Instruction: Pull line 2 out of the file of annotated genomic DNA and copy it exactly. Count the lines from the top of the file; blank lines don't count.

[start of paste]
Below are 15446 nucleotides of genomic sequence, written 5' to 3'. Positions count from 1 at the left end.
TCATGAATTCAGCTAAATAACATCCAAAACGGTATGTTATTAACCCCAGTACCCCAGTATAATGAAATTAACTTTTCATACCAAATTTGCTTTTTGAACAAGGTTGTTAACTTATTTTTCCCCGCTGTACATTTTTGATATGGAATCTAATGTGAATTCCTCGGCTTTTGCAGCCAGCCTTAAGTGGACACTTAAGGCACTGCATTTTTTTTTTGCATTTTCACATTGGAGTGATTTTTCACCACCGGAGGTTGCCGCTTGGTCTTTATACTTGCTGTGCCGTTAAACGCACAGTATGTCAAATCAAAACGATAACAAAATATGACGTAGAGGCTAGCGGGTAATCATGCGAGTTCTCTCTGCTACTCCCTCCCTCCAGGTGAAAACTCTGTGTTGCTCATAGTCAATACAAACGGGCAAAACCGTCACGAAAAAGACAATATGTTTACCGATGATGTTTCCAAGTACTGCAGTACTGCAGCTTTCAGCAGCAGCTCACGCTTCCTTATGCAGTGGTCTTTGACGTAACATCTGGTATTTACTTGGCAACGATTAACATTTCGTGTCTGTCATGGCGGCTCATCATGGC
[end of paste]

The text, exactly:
TCATGAATTCAGCTAAATAACATCCAAAACGGTATGTTATTAACCCCAGTACCCCAGTATAATGAAATTAACTTTTCATACCAAATTTGCTTTTTGAACAAGGTTGTTAACTTATTTTTCCCCGCTGTACATTTTTGATATGGAATCTAATGTGAATTCCTCGGCTTTTGCAGCCAGCCTTAAGTGGACACTTAAGGCACTGCATTTTTTTTTTGCATTTTCACATTGGAGTGATTTTTCACCACCGGAGGTTGCCGCTTGGTCTTTATACTTGCTGTGCCGTTAAACGCACAGTATGTCAAATCAAAACGATAACAAAATATGACGTAGAGGCTAGCGGGTAATCATGCGAGTTCTCTCTGCTACTCCCTCCCTCCAGGTGAAAACTCTGTGTTGCTCATAGTCAATACAAACGGGCAAAACCGTCACGAAAAAGACAATATGTTTACCGATGATGTTTCCAAGTACTGCAGTACTGCAGCTTTCAGCAGCAGCTCACGCTTCCTTATGCAGTGGTCTTTGACGTAACATCTGGTATTTACTTGGCAACGATTAACATTTCGTGTCTGTCATGGCGGCTCATCATGGC